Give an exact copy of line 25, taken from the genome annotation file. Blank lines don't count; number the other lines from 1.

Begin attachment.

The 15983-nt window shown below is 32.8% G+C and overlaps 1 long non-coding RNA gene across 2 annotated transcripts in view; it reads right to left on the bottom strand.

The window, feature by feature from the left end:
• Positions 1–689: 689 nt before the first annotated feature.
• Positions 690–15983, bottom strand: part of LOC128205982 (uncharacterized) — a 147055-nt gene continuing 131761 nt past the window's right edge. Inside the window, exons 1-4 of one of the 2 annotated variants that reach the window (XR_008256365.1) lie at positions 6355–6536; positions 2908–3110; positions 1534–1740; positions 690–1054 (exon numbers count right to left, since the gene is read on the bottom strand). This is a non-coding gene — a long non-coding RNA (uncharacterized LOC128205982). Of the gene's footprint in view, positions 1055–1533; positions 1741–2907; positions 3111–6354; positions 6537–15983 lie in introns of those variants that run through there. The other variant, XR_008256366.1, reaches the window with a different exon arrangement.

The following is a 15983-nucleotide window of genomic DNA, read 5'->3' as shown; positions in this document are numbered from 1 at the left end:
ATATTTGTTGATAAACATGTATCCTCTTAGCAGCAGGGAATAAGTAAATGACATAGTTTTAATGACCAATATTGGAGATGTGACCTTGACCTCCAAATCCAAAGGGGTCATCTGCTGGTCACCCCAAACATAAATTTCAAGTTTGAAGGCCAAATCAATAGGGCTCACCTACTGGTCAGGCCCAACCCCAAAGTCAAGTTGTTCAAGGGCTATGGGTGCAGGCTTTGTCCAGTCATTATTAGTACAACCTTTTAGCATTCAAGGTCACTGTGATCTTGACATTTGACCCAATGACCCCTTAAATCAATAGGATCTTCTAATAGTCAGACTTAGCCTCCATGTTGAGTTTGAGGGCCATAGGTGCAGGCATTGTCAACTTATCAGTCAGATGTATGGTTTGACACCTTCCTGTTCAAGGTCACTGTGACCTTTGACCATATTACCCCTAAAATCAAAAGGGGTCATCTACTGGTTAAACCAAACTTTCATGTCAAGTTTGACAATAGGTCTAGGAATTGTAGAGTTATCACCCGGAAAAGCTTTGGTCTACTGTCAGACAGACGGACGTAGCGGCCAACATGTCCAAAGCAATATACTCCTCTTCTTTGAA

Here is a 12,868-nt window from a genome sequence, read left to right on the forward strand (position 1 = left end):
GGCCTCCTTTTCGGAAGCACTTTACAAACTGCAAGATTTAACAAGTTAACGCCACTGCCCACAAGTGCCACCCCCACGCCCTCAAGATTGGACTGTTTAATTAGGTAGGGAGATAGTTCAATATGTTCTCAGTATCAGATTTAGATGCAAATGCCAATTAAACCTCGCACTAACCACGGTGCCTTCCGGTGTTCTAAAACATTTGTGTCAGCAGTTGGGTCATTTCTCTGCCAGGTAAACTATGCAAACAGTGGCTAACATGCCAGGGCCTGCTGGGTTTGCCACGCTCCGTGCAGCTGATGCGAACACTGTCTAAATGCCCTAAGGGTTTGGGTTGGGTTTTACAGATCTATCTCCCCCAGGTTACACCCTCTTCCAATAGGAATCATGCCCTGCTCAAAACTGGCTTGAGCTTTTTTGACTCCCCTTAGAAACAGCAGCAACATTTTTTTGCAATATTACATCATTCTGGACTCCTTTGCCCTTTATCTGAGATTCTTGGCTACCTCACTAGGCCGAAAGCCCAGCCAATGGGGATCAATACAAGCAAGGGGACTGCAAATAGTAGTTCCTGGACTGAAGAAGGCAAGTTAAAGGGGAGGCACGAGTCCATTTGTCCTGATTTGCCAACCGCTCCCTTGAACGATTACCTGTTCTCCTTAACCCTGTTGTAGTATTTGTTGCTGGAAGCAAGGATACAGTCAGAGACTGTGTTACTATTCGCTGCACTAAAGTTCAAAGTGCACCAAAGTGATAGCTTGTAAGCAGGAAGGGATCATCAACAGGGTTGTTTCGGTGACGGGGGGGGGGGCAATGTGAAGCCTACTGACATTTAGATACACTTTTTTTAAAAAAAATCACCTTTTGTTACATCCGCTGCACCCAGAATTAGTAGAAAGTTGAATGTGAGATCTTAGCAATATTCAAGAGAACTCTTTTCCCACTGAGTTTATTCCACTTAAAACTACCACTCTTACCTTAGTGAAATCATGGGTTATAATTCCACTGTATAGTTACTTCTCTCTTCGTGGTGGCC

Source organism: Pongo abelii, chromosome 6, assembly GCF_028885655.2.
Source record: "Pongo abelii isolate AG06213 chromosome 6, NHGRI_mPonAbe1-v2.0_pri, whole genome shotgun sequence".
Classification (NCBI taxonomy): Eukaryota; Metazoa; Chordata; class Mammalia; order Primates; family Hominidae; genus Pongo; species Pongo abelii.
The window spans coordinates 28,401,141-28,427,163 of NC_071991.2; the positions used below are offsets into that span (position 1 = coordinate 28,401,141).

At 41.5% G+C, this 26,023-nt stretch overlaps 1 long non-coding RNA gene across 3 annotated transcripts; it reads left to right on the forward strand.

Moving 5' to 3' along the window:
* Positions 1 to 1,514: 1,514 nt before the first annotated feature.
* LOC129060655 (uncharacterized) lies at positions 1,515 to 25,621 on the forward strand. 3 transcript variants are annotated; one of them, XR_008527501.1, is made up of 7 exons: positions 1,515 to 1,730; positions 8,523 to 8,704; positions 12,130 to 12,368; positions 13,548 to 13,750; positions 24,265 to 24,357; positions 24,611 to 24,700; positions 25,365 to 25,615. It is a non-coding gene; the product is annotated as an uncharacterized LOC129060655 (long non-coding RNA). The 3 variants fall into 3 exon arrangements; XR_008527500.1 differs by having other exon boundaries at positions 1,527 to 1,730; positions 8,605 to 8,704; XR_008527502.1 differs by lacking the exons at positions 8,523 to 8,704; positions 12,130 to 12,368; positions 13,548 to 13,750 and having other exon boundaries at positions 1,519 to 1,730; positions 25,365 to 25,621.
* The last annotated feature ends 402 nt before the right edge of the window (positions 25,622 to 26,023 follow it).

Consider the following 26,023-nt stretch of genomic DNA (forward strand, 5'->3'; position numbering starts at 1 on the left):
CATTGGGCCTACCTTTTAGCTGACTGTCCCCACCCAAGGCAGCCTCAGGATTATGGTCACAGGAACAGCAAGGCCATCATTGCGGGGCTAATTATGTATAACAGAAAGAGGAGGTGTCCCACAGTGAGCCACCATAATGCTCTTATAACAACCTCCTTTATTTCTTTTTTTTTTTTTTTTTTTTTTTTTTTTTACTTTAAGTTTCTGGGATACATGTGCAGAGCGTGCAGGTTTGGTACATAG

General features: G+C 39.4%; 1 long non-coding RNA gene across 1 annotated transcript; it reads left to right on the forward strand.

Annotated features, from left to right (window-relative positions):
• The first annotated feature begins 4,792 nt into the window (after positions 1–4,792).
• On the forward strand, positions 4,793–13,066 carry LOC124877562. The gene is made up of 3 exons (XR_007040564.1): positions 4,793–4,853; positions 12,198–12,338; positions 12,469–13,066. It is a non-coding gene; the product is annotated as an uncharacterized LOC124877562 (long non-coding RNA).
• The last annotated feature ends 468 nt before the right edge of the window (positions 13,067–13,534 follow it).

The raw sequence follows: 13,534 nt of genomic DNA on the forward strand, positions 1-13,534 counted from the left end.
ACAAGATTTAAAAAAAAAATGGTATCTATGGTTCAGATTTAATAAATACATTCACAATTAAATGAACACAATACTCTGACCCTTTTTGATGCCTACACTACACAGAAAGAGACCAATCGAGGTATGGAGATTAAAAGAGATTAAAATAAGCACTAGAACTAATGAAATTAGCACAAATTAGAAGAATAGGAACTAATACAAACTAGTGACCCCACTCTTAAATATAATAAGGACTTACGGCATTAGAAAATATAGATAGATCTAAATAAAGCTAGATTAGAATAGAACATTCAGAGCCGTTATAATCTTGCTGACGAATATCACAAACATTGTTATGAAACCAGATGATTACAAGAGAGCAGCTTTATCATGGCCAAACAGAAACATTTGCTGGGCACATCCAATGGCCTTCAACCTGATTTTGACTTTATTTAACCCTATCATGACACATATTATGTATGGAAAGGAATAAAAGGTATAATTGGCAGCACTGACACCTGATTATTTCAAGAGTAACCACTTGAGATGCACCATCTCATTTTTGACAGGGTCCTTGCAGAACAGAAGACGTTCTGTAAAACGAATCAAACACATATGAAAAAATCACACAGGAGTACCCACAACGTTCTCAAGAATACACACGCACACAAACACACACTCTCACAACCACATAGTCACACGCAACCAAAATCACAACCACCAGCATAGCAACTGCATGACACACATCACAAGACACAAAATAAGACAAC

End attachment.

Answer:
The raw sequence follows: 13,534 nt of genomic DNA on the forward strand, positions 1-13,534 counted from the left end.